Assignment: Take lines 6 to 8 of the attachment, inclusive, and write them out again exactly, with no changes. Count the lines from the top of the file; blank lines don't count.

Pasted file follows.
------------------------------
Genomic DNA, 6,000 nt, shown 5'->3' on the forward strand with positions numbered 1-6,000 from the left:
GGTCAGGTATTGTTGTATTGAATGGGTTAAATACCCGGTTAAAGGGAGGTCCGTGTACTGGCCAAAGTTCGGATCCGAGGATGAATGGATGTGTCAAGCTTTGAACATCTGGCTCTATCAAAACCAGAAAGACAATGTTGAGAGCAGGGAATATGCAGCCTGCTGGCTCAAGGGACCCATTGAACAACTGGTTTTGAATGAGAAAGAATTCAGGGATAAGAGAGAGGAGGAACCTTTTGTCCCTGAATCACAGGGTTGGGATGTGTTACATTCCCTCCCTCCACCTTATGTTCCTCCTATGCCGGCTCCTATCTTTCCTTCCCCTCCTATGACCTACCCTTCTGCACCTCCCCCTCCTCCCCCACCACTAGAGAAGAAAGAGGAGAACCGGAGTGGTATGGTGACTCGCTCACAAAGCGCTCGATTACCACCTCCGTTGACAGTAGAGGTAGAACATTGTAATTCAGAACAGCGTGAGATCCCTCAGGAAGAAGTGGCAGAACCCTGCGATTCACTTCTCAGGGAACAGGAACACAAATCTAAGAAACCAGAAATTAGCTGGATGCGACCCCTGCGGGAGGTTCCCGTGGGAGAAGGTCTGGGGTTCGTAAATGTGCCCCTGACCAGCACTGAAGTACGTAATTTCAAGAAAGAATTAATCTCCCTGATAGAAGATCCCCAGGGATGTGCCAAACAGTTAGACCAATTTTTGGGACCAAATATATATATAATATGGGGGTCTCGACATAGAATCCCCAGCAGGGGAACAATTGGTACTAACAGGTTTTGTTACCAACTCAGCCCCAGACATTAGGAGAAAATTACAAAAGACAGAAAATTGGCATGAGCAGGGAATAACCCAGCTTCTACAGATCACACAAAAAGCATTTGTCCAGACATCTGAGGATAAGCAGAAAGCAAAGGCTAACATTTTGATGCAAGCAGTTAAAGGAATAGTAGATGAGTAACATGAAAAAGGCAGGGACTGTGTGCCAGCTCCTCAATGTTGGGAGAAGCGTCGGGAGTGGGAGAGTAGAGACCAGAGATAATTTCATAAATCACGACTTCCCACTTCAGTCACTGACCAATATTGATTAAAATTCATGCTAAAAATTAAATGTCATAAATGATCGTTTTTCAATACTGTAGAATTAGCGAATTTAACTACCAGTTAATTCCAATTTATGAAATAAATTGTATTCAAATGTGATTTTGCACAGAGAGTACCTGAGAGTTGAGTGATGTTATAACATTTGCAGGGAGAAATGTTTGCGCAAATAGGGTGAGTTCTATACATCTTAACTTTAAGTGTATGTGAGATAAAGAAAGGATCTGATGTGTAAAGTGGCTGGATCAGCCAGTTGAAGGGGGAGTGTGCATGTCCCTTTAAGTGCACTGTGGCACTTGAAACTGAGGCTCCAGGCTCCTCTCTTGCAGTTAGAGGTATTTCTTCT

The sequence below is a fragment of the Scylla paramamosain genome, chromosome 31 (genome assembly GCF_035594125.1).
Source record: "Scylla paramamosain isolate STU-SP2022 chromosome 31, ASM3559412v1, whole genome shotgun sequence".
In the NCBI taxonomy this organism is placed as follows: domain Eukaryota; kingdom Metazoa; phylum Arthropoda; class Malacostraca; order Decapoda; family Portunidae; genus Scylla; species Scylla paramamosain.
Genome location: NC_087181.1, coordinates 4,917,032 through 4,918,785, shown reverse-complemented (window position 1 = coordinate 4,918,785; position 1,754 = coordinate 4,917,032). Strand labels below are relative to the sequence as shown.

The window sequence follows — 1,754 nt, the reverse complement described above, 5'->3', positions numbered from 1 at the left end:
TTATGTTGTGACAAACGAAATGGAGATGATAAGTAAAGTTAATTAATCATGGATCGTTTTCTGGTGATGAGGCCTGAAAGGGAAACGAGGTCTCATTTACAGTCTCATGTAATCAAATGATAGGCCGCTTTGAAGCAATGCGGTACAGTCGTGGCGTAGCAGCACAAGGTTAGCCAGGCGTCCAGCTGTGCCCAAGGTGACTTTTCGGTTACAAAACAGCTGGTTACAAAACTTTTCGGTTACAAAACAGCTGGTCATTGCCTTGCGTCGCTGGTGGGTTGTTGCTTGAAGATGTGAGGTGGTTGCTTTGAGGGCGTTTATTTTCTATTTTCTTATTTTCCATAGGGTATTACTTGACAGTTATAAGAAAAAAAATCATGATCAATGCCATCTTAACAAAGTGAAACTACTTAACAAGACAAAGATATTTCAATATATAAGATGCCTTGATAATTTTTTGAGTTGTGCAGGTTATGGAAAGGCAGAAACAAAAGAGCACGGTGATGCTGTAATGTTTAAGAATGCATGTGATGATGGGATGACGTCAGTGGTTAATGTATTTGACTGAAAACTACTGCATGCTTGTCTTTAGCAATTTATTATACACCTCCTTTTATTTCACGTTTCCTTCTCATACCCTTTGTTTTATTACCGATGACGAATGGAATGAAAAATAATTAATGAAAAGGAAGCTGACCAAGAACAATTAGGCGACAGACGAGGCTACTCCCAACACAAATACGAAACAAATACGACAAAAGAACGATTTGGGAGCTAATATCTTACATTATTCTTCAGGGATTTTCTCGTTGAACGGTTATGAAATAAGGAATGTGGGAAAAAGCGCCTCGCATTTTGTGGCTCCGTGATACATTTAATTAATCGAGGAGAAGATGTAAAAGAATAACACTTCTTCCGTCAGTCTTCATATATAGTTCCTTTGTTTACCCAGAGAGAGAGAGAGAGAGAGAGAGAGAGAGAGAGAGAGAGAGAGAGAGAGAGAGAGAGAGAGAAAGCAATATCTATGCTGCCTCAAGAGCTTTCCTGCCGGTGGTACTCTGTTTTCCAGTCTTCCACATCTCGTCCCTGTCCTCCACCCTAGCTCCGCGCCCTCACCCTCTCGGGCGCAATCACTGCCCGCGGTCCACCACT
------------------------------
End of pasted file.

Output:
Genome location: NC_087181.1, coordinates 4,917,032 through 4,918,785, shown reverse-complemented (window position 1 = coordinate 4,918,785; position 1,754 = coordinate 4,917,032). Strand labels below are relative to the sequence as shown.

The window sequence follows — 1,754 nt, the reverse complement described above, 5'->3', positions numbered from 1 at the left end:
TTATGTTGTGACAAACGAAATGGAGATGATAAGTAAAGTTAATTAATCATGGATCGTTTTCTGGTGATGAGGCCTGAAAGGGAAACGAGGTCTCATTTACAGTCTCATGTAATCAAATGATAGGCCGCTTTGAAGCAATGCGGTACAGTCGTGGCGTAGCAGCACAAGGTTAGCCAGGCGTCCAGCTGTGCCCAAGGTGACTTTTCGGTTACAAAACAGCTGGTTACAAAACTTTTCGGTTACAAAACAGCTGGTCATTGCCTTGCGTCGCTGGTGGGTTGTTGCTTGAAGATGTGAGGTGGTTGCTTTGAGGGCGTTTATTTTCTATTTTCTTATTTTCCATAGGGTATTACTTGACAGTTATAAGAAAAAAAATCATGATCAATGCCATCTTAACAAAGTGAAACTACTTAACAAGACAAAGATATTTCAATATATAAGATGCCTTGATAATTTTTTGAGTTGTGCAGGTTATGGAAAGGCAGAAACAAAAGAGCACGGTGATGCTGTAATGTTTAAGAATGCATGTGATGATGGGATGACGTCAGTGGTTAATGTATTTGACTGAAAACTACTGCATGCTTGTCTTTAGCAATTTATTATACACCTCCTTTTATTTCACGTTTCCTTCTCATACCCTTTGTTTTATTACCGATGACGAATGGAATGAAAAATAATTAATGAAAAGGAAGCTGACCAAGAACAATTAGGCGACAGACGAGGCTACTCCCAACACAAATACGAAACAAATACGACAAAAGAACGATTTGGGAGCTAATATCTTACATTATTCTTCAGGGATTTTCTCGTTGAACGGTTATGAAATAAGGAATGTGGGAAAAAGCGCCTCGCATTTTGTGGCTCCGTGATACATTTAATTAATCGAGGAGAAGATGTAAAAGAATAACACTTCTTCCGTCAGTCTTCATATATAGTTCCTTTGTTTACCCAGAGAGAGAGAGAGAGAGAGAGAGAGAGAGAGAGAGAGAGAGAGAGAGAGAGAGAGAGAGAGAAAGCAATATCTATGCTGCCTCAAGAGCTTTCCTGCCGGTGGTACTCTGTTTTCCAGTCTTCCACATCTCGTCCCTGTCCTCCACCCTAGCTCCGCGCCCTCACCCTCTCGGGCGCAATCACTGCCCGCGGTCCACCACT